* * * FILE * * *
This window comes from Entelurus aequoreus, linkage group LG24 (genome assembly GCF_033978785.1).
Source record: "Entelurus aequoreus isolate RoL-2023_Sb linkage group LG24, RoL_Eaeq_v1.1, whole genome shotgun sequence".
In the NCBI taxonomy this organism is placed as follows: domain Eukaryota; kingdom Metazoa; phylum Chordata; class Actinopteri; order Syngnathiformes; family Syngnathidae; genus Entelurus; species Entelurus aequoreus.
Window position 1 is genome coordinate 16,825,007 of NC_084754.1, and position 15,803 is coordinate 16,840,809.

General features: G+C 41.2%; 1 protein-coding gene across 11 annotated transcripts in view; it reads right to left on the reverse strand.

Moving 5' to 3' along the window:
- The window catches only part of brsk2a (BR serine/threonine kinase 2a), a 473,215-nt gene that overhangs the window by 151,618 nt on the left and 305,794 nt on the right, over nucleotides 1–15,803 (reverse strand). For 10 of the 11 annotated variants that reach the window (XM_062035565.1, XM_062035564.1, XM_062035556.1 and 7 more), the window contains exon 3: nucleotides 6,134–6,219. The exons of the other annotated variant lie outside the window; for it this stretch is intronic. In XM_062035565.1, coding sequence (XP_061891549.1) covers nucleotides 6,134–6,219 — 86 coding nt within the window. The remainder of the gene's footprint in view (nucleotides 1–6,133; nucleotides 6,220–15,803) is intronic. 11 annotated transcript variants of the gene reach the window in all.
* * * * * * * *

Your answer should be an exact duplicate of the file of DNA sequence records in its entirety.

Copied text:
This window comes from Entelurus aequoreus, linkage group LG24 (genome assembly GCF_033978785.1).
Source record: "Entelurus aequoreus isolate RoL-2023_Sb linkage group LG24, RoL_Eaeq_v1.1, whole genome shotgun sequence".
In the NCBI taxonomy this organism is placed as follows: domain Eukaryota; kingdom Metazoa; phylum Chordata; class Actinopteri; order Syngnathiformes; family Syngnathidae; genus Entelurus; species Entelurus aequoreus.
Window position 1 is genome coordinate 16,825,007 of NC_084754.1, and position 15,803 is coordinate 16,840,809.

General features: G+C 41.2%; 1 protein-coding gene across 11 annotated transcripts in view; it reads right to left on the reverse strand.

Moving 5' to 3' along the window:
- The window catches only part of brsk2a (BR serine/threonine kinase 2a), a 473,215-nt gene that overhangs the window by 151,618 nt on the left and 305,794 nt on the right, over nucleotides 1–15,803 (reverse strand). For 10 of the 11 annotated variants that reach the window (XM_062035565.1, XM_062035564.1, XM_062035556.1 and 7 more), the window contains exon 3: nucleotides 6,134–6,219. The exons of the other annotated variant lie outside the window; for it this stretch is intronic. In XM_062035565.1, coding sequence (XP_061891549.1) covers nucleotides 6,134–6,219 — 86 coding nt within the window. The remainder of the gene's footprint in view (nucleotides 1–6,133; nucleotides 6,220–15,803) is intronic. 11 annotated transcript variants of the gene reach the window in all.